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Get Out There – Travelling Across India – Part 1

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Get out there and… Travel across India, in a plane, a rickshaw a Peugeot 205 or a bamboo boat and back again! First in a 2 part series by a team member of the Rickshaw Run 2015. Part 2 coming soon.

Get Out There – Travelling Across India – Part 1

India is vast and expansive country with a variety of cultures, habits and believes in a swirling cauldron of existence that can be exhausting, breath-taking and leave you missing it madly as soon as you leave.

I decided as an ultimately inexperienced traveller that I needed an adventure. I needed to get ‘it’ out of my system, what ‘it’ was I wasn’t quite sure but with growing jealousy of friends travel and voyeuristically living out their experiences through social media I needed to actually hop on a plane see a bit of world.

Travelling across India seemed to be a good bet, rough around the edges and enough culture to sink a ship! And how best can I see as much of this part of the world in my allocated 3 weeks holiday? By train is an obvious and popular option, car, van, camel? Nope a driving a Rickshaw seemed like the most sensible option! Four friends and I took the journey through a company called the Adventurist, in interesting and comical bunch based in bristle that organise… Adventures.

The Rickshaw Run 2015

The Rickshaw Run

The Rickshaw Run is whirlwind adventure consisting of 80 rickshaws and around 220 entrants. It runs twice a year and lasts around 3 weeks, there are no support vehicles, no mechanics, no medics, just the teams there wits and a lot of strong ‘upper-lippery.’ It starts from Shillong in the north and by any means possible finishes in Kerela some 2500km south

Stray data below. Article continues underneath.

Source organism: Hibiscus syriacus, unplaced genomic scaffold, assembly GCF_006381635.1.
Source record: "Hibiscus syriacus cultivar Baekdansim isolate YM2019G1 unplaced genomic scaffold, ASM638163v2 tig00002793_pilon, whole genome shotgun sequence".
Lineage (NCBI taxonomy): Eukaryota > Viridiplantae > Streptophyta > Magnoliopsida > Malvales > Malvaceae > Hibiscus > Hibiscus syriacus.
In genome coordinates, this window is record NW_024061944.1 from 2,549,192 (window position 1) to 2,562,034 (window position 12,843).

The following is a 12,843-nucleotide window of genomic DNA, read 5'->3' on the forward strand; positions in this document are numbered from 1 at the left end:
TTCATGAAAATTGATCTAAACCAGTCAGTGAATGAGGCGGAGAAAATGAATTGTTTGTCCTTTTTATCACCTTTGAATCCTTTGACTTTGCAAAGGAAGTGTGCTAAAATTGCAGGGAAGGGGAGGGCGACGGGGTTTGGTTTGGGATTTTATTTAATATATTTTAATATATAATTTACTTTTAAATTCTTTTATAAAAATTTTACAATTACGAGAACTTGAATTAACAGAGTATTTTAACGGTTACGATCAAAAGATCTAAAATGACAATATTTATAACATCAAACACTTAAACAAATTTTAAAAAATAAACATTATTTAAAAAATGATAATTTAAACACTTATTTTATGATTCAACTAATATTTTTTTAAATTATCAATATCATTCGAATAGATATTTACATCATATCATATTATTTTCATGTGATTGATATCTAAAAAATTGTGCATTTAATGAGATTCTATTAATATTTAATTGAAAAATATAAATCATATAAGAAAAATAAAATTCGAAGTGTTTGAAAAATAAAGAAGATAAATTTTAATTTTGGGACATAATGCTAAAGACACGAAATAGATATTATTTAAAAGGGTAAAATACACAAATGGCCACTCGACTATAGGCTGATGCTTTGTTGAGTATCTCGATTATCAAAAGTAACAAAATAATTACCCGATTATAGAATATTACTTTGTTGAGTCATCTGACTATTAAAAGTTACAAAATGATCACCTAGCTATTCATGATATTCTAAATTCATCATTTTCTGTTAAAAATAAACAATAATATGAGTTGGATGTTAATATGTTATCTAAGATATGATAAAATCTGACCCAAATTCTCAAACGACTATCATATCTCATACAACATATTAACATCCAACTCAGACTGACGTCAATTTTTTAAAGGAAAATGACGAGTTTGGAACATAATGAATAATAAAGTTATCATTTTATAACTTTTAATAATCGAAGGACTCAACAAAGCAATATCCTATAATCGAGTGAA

So adventure began landing into Guwhati where we quickly organised a taxi to Shillong in the northern ‘eye brow’ of India and area I didn’t know existed until this trip. The taxi would take 2 hours and cost less than a meal in your local curry house. As the sun was setting I was blown away by how frantic, fast, populated and pungent the area was. I sat quietly in the back of our people wagon taxi silenced by what I saw. At one point (this is true) I saw a cow eating a burning pile of rubbish.

We AirB&B’ed our first three nights before we set off, so tried to acclimatise to the local way of life by eating local food, buying spare clothing, mechanical parts and learning how to drive these tiny, chaotic vehicles. They seat 5, 3 at a push with any luggage, pack a 50cc engine and don’t like to be started whilst on a hill…. Oh and they have no hand break.

Shillong is a peaceful place in Assam a mountainous tea region of India. It has a population of 1.2million in what is a very sprawling and quite wild looking area of the world.

3 days later, the day was upon us, we set off just 3000km’ (ish) to go. Slightly hungover from enjoying India’s standard 8% larger the night before, it was the first day we had seen rain. Before we set off we were soaked, we would not let our spirits be dampened. The first stop was to head back to Guwahati, 80km down the road then another 400 odd kilometres, about 3 days driving, to skirt around the outside of Kalcuta and make our way to coast. That can’t be that bad, can it?